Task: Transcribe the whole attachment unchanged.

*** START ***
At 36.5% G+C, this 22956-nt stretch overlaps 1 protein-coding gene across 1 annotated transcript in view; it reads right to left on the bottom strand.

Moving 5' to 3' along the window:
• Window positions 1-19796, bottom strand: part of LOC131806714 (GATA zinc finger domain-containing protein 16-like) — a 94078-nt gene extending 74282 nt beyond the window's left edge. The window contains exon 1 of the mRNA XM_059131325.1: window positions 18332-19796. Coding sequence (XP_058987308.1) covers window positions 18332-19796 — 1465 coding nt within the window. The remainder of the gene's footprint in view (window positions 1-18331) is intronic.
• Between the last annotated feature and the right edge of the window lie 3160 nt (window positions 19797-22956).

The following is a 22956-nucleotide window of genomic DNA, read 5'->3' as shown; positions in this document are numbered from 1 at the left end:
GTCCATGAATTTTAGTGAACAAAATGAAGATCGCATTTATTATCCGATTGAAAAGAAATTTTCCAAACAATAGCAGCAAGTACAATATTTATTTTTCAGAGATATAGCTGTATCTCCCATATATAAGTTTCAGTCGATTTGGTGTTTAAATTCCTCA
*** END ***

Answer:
At 36.5% G+C, this 22956-nt stretch overlaps 1 protein-coding gene across 1 annotated transcript in view; it reads right to left on the bottom strand.

Moving 5' to 3' along the window:
• Window positions 1-19796, bottom strand: part of LOC131806714 (GATA zinc finger domain-containing protein 16-like) — a 94078-nt gene extending 74282 nt beyond the window's left edge. The window contains exon 1 of the mRNA XM_059131325.1: window positions 18332-19796. Coding sequence (XP_058987308.1) covers window positions 18332-19796 — 1465 coding nt within the window. The remainder of the gene's footprint in view (window positions 1-18331) is intronic.
• Between the last annotated feature and the right edge of the window lie 3160 nt (window positions 19797-22956).

The following is a 22956-nucleotide window of genomic DNA, read 5'->3' as shown; positions in this document are numbered from 1 at the left end:
GTCCATGAATTTTAGTGAACAAAATGAAGATCGCATTTATTATCCGATTGAAAAGAAATTTTCCAAACAATAGCAGCAAGTACAATATTTATTTTTCAGAGATATAGCTGTATCTCCCATATATAAGTTTCAGTCGATTTGGTGTTTAAATTCCTCA